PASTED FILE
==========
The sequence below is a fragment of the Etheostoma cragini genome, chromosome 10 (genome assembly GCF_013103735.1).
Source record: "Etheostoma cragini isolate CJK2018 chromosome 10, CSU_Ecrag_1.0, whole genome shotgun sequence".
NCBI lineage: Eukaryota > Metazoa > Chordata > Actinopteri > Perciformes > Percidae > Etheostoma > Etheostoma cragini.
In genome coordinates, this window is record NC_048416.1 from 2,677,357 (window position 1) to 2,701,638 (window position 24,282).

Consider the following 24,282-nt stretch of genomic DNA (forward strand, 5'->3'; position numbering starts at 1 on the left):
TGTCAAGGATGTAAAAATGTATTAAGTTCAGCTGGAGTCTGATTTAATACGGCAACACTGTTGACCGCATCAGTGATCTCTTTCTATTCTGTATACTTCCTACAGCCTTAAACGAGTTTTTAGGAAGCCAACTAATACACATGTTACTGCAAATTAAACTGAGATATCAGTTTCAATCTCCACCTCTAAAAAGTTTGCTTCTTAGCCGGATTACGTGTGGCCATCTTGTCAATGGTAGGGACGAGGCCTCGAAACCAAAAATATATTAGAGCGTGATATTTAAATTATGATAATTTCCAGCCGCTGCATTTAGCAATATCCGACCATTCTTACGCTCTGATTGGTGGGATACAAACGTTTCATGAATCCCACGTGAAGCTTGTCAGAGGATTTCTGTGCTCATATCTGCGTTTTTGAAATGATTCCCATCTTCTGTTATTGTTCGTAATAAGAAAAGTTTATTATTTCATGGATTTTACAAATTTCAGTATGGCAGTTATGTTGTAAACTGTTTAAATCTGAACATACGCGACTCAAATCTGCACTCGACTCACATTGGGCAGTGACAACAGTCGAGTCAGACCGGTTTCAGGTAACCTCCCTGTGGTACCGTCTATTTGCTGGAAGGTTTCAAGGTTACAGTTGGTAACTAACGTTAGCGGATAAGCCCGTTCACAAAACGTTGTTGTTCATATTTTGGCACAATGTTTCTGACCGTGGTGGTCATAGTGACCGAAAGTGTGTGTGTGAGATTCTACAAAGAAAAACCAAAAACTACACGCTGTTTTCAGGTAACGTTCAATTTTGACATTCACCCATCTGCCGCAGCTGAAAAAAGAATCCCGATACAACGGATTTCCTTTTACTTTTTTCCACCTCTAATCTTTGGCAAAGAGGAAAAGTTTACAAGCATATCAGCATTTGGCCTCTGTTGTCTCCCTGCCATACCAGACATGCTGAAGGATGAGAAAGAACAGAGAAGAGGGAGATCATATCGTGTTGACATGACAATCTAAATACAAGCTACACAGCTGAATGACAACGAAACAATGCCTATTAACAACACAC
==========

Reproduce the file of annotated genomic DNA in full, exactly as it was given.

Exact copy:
The sequence below is a fragment of the Etheostoma cragini genome, chromosome 10 (genome assembly GCF_013103735.1).
Source record: "Etheostoma cragini isolate CJK2018 chromosome 10, CSU_Ecrag_1.0, whole genome shotgun sequence".
NCBI lineage: Eukaryota > Metazoa > Chordata > Actinopteri > Perciformes > Percidae > Etheostoma > Etheostoma cragini.
In genome coordinates, this window is record NC_048416.1 from 2,677,357 (window position 1) to 2,701,638 (window position 24,282).

Consider the following 24,282-nt stretch of genomic DNA (forward strand, 5'->3'; position numbering starts at 1 on the left):
TGTCAAGGATGTAAAAATGTATTAAGTTCAGCTGGAGTCTGATTTAATACGGCAACACTGTTGACCGCATCAGTGATCTCTTTCTATTCTGTATACTTCCTACAGCCTTAAACGAGTTTTTAGGAAGCCAACTAATACACATGTTACTGCAAATTAAACTGAGATATCAGTTTCAATCTCCACCTCTAAAAAGTTTGCTTCTTAGCCGGATTACGTGTGGCCATCTTGTCAATGGTAGGGACGAGGCCTCGAAACCAAAAATATATTAGAGCGTGATATTTAAATTATGATAATTTCCAGCCGCTGCATTTAGCAATATCCGACCATTCTTACGCTCTGATTGGTGGGATACAAACGTTTCATGAATCCCACGTGAAGCTTGTCAGAGGATTTCTGTGCTCATATCTGCGTTTTTGAAATGATTCCCATCTTCTGTTATTGTTCGTAATAAGAAAAGTTTATTATTTCATGGATTTTACAAATTTCAGTATGGCAGTTATGTTGTAAACTGTTTAAATCTGAACATACGCGACTCAAATCTGCACTCGACTCACATTGGGCAGTGACAACAGTCGAGTCAGACCGGTTTCAGGTAACCTCCCTGTGGTACCGTCTATTTGCTGGAAGGTTTCAAGGTTACAGTTGGTAACTAACGTTAGCGGATAAGCCCGTTCACAAAACGTTGTTGTTCATATTTTGGCACAATGTTTCTGACCGTGGTGGTCATAGTGACCGAAAGTGTGTGTGTGAGATTCTACAAAGAAAAACCAAAAACTACACGCTGTTTTCAGGTAACGTTCAATTTTGACATTCACCCATCTGCCGCAGCTGAAAAAAGAATCCCGATACAACGGATTTCCTTTTACTTTTTTCCACCTCTAATCTTTGGCAAAGAGGAAAAGTTTACAAGCATATCAGCATTTGGCCTCTGTTGTCTCCCTGCCATACCAGACATGCTGAAGGATGAGAAAGAACAGAGAAGAGGGAGATCATATCGTGTTGACATGACAATCTAAATACAAGCTACACAGCTGAATGACAACGAAACAATGCCTATTAACAACACAC